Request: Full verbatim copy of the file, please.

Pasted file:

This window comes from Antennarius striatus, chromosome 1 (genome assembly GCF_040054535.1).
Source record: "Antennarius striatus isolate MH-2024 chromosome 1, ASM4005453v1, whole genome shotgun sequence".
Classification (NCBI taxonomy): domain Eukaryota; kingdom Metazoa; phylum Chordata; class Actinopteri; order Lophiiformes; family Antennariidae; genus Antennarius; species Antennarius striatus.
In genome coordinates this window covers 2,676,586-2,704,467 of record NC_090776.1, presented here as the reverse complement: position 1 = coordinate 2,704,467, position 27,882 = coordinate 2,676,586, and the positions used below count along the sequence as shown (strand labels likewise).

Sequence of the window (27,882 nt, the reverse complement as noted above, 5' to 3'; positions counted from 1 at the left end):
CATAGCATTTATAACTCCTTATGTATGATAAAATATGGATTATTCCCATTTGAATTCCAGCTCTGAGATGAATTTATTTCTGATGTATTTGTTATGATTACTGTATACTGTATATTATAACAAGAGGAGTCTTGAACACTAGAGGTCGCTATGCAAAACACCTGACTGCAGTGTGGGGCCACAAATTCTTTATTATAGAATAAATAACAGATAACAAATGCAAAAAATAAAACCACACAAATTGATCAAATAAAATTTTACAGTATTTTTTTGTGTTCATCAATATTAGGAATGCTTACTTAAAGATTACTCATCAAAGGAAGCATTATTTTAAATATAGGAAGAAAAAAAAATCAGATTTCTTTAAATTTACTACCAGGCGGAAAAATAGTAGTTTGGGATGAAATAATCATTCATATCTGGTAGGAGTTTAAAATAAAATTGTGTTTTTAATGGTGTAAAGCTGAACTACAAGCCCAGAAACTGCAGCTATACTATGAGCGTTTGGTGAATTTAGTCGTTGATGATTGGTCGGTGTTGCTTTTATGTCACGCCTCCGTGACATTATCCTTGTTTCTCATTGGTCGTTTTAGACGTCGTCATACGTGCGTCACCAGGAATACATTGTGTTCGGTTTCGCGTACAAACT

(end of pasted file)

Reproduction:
This window comes from Antennarius striatus, chromosome 1 (genome assembly GCF_040054535.1).
Source record: "Antennarius striatus isolate MH-2024 chromosome 1, ASM4005453v1, whole genome shotgun sequence".
Classification (NCBI taxonomy): domain Eukaryota; kingdom Metazoa; phylum Chordata; class Actinopteri; order Lophiiformes; family Antennariidae; genus Antennarius; species Antennarius striatus.
In genome coordinates this window covers 2,676,586-2,704,467 of record NC_090776.1, presented here as the reverse complement: position 1 = coordinate 2,704,467, position 27,882 = coordinate 2,676,586, and the positions used below count along the sequence as shown (strand labels likewise).

Sequence of the window (27,882 nt, the reverse complement as noted above, 5' to 3'; positions counted from 1 at the left end):
CATAGCATTTATAACTCCTTATGTATGATAAAATATGGATTATTCCCATTTGAATTCCAGCTCTGAGATGAATTTATTTCTGATGTATTTGTTATGATTACTGTATACTGTATATTATAACAAGAGGAGTCTTGAACACTAGAGGTCGCTATGCAAAACACCTGACTGCAGTGTGGGGCCACAAATTCTTTATTATAGAATAAATAACAGATAACAAATGCAAAAAATAAAACCACACAAATTGATCAAATAAAATTTTACAGTATTTTTTTGTGTTCATCAATATTAGGAATGCTTACTTAAAGATTACTCATCAAAGGAAGCATTATTTTAAATATAGGAAGAAAAAAAAATCAGATTTCTTTAAATTTACTACCAGGCGGAAAAATAGTAGTTTGGGATGAAATAATCATTCATATCTGGTAGGAGTTTAAAATAAAATTGTGTTTTTAATGGTGTAAAGCTGAACTACAAGCCCAGAAACTGCAGCTATACTATGAGCGTTTGGTGAATTTAGTCGTTGATGATTGGTCGGTGTTGCTTTTATGTCACGCCTCCGTGACATTATCCTTGTTTCTCATTGGTCGTTTTAGACGTCGTCATACGTGCGTCACCAGGAATACATTGTGTTCGGTTTCGCGTACAAACT